Sight ReadingThe Business Of Playing A New Piece Of Music On The Spot!
1. Before playing any part of the new piece, scan the page for:-
A. Key Changes
C. Repeat sign, CODA sign etc.
D. Extremely high or low ledger line sections
E. Complicated looking rhythms.
NOTE: The most complicated looking 16th note figures can be more easily understood if broken down into eighth note equivalents.
F. Large Interval Skips.
G. Written Out Chord Voicings
NOTE: If you do not have time to figure out the complete chord, concentrate on playing the top notes first, since they are sonorally predominant.
H. Special Effects: Wah-Wah, Slow Tremelo, Echo, Etc.
I. Dynamics: ppp, mp, ff, Staccato, Legato, Accented tone Etc.
2. from the above procedures, decide on the basic fingerings or areas of the fingerboard you will use to play the piece.
3. Now play the hardest looking thing first. NOTE: This may involve a lifemanship game in which you don't let the other guys know you're practicing the part.
4. You must always be conscious of every note you play. Improving sight reading is: Learning to learn faster through memory. Certain rhythms, tone sequences, chord voicings, tend to become standardized. Once you have seen a rhythm pattern of four eighth notes in a row, you've seen them all. This applies to scales as well. At first glance, a string of 16th notes with a lot of sharps and flats can scare you to death, but on a closer analysis, may turn out to be a simple Db scale.
5. Always force yourself to run down new material very, very slowly and build up the tempo very very gradually.
6. When actually performing the piece for the first time, DO NOT break tempo or meter when you miss a note. Learn to recover quickly and come in strong on the next entrance.
NOTE: When the stick comes down, it is better to miss one bar than to miss one hundred.
7. Physically, make your eye read one bar ahead. Make SPECIAL EFFORT to do this.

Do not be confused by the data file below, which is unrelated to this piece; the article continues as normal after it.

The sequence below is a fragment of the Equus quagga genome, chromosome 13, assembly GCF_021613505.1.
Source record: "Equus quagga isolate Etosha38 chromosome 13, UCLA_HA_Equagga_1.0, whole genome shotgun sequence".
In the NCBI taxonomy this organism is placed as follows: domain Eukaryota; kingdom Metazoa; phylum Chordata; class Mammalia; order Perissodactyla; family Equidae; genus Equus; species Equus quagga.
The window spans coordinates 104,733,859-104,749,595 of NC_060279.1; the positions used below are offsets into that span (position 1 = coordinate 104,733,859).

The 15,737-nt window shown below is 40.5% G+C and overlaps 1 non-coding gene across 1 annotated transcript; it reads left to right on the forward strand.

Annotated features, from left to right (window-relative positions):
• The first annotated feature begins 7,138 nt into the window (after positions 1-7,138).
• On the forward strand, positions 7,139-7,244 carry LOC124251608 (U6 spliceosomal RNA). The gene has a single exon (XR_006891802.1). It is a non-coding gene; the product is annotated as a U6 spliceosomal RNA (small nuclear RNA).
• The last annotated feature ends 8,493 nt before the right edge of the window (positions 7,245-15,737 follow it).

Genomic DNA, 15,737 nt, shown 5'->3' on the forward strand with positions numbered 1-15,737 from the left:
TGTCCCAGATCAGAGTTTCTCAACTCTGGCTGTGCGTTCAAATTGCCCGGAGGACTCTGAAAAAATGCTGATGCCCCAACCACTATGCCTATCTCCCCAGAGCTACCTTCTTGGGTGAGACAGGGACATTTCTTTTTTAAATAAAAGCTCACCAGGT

8. Learn to hear what you see, or be able to sing the part without playing it first. This doesn't necessarily mean: do, re, me, fa, sol, la, ti. do, but it does mean to visualize the fingerings, the string numbers and picking and from this, deduce how the passage will sound. After these conscious analysis' have been made, play the arrangement or composition like a REAL song, as though played by ear and not a plastic fabrication.
9. Writing music by ear (away from the guitar) is another way to concentrate on the disciplines of Sight Reading. Take tunes you can already play by ear and write them down in simple lead sheet form. Melody, chord symbols, fingerings, and string numbers.
The above pointers are on how to behave under pressure. The objective is to shorten the learning curve. In recording or other professional areas of playing, it is not uncommon to learn the music in the time it takes for the copyist to pass out the parts (one to three minutes - that is, if you get yours first). So, if this is the name of the game, practice at home should be carried out with the same spirit. A metronome can be invaluable in maintaining this discipline. It is also important to use the time-clock in the same way. Practice for a pre-determined period of time, and do not go beyond without reward or rest. Reward can be as simple as a drink of water and an opportunity to assimilate.
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About The Author: Mike Hayes is a guitar teacher, author, performing musician and session guitarist with over 30 years of professional experience. Find out more about how to learn guitar fast with his popular free ecourse, available at: => http://www.GuitarCoaching.com